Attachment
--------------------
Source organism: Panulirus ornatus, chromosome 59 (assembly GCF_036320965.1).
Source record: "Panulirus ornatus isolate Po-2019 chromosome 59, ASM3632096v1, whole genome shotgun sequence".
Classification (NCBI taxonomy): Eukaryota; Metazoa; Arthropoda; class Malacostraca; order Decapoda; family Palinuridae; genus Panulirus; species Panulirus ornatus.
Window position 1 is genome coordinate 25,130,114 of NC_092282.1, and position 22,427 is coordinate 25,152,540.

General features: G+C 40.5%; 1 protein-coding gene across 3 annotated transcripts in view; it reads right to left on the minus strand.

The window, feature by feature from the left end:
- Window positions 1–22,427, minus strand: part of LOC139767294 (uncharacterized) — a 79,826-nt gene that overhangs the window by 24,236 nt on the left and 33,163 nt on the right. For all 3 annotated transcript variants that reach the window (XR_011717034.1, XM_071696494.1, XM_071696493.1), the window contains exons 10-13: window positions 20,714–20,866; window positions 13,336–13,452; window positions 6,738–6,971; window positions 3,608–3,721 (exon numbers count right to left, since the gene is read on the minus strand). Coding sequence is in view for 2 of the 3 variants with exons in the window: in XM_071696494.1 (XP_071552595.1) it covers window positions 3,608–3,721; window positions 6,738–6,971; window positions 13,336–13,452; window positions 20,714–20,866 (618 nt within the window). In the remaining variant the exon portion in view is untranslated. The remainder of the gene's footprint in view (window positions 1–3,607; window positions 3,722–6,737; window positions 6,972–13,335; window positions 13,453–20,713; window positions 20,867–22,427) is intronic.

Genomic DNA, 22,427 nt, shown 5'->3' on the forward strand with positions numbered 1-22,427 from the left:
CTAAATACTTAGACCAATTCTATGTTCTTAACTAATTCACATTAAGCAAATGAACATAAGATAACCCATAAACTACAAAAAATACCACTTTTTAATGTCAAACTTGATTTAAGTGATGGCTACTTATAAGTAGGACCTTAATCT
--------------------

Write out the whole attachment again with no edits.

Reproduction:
Source organism: Panulirus ornatus, chromosome 59 (assembly GCF_036320965.1).
Source record: "Panulirus ornatus isolate Po-2019 chromosome 59, ASM3632096v1, whole genome shotgun sequence".
Classification (NCBI taxonomy): Eukaryota; Metazoa; Arthropoda; class Malacostraca; order Decapoda; family Palinuridae; genus Panulirus; species Panulirus ornatus.
Window position 1 is genome coordinate 25,130,114 of NC_092282.1, and position 22,427 is coordinate 25,152,540.

General features: G+C 40.5%; 1 protein-coding gene across 3 annotated transcripts in view; it reads right to left on the minus strand.

The window, feature by feature from the left end:
- Window positions 1–22,427, minus strand: part of LOC139767294 (uncharacterized) — a 79,826-nt gene that overhangs the window by 24,236 nt on the left and 33,163 nt on the right. For all 3 annotated transcript variants that reach the window (XR_011717034.1, XM_071696494.1, XM_071696493.1), the window contains exons 10-13: window positions 20,714–20,866; window positions 13,336–13,452; window positions 6,738–6,971; window positions 3,608–3,721 (exon numbers count right to left, since the gene is read on the minus strand). Coding sequence is in view for 2 of the 3 variants with exons in the window: in XM_071696494.1 (XP_071552595.1) it covers window positions 3,608–3,721; window positions 6,738–6,971; window positions 13,336–13,452; window positions 20,714–20,866 (618 nt within the window). In the remaining variant the exon portion in view is untranslated. The remainder of the gene's footprint in view (window positions 1–3,607; window positions 3,722–6,737; window positions 6,972–13,335; window positions 13,453–20,713; window positions 20,867–22,427) is intronic.

Genomic DNA, 22,427 nt, shown 5'->3' on the forward strand with positions numbered 1-22,427 from the left:
CTAAATACTTAGACCAATTCTATGTTCTTAACTAATTCACATTAAGCAAATGAACATAAGATAACCCATAAACTACAAAAAATACCACTTTTTAATGTCAAACTTGATTTAAGTGATGGCTACTTATAAGTAGGACCTTAATCT